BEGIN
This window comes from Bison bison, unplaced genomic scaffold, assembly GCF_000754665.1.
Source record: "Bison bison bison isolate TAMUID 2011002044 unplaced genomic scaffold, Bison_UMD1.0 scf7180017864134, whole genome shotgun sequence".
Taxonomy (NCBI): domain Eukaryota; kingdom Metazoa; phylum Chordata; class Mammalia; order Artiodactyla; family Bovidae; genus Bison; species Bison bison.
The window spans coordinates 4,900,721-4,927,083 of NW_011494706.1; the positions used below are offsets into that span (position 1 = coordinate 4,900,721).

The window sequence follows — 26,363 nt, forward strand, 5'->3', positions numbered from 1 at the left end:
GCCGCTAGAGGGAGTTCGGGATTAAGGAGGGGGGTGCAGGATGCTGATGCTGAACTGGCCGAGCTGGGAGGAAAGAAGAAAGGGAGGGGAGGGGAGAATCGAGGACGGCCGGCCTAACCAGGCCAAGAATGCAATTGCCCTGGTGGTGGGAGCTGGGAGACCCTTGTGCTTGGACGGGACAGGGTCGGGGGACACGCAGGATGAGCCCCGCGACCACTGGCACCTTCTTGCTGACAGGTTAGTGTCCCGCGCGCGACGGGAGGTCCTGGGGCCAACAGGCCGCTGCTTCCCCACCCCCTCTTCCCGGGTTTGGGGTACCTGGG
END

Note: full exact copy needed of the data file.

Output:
This window comes from Bison bison, unplaced genomic scaffold, assembly GCF_000754665.1.
Source record: "Bison bison bison isolate TAMUID 2011002044 unplaced genomic scaffold, Bison_UMD1.0 scf7180017864134, whole genome shotgun sequence".
Taxonomy (NCBI): domain Eukaryota; kingdom Metazoa; phylum Chordata; class Mammalia; order Artiodactyla; family Bovidae; genus Bison; species Bison bison.
The window spans coordinates 4,900,721-4,927,083 of NW_011494706.1; the positions used below are offsets into that span (position 1 = coordinate 4,900,721).

The window sequence follows — 26,363 nt, forward strand, 5'->3', positions numbered from 1 at the left end:
GCCGCTAGAGGGAGTTCGGGATTAAGGAGGGGGGTGCAGGATGCTGATGCTGAACTGGCCGAGCTGGGAGGAAAGAAGAAAGGGAGGGGAGGGGAGAATCGAGGACGGCCGGCCTAACCAGGCCAAGAATGCAATTGCCCTGGTGGTGGGAGCTGGGAGACCCTTGTGCTTGGACGGGACAGGGTCGGGGGACACGCAGGATGAGCCCCGCGACCACTGGCACCTTCTTGCTGACAGGTTAGTGTCCCGCGCGCGACGGGAGGTCCTGGGGCCAACAGGCCGCTGCTTCCCCACCCCCTCTTCCCGGGTTTGGGGTACCTGGG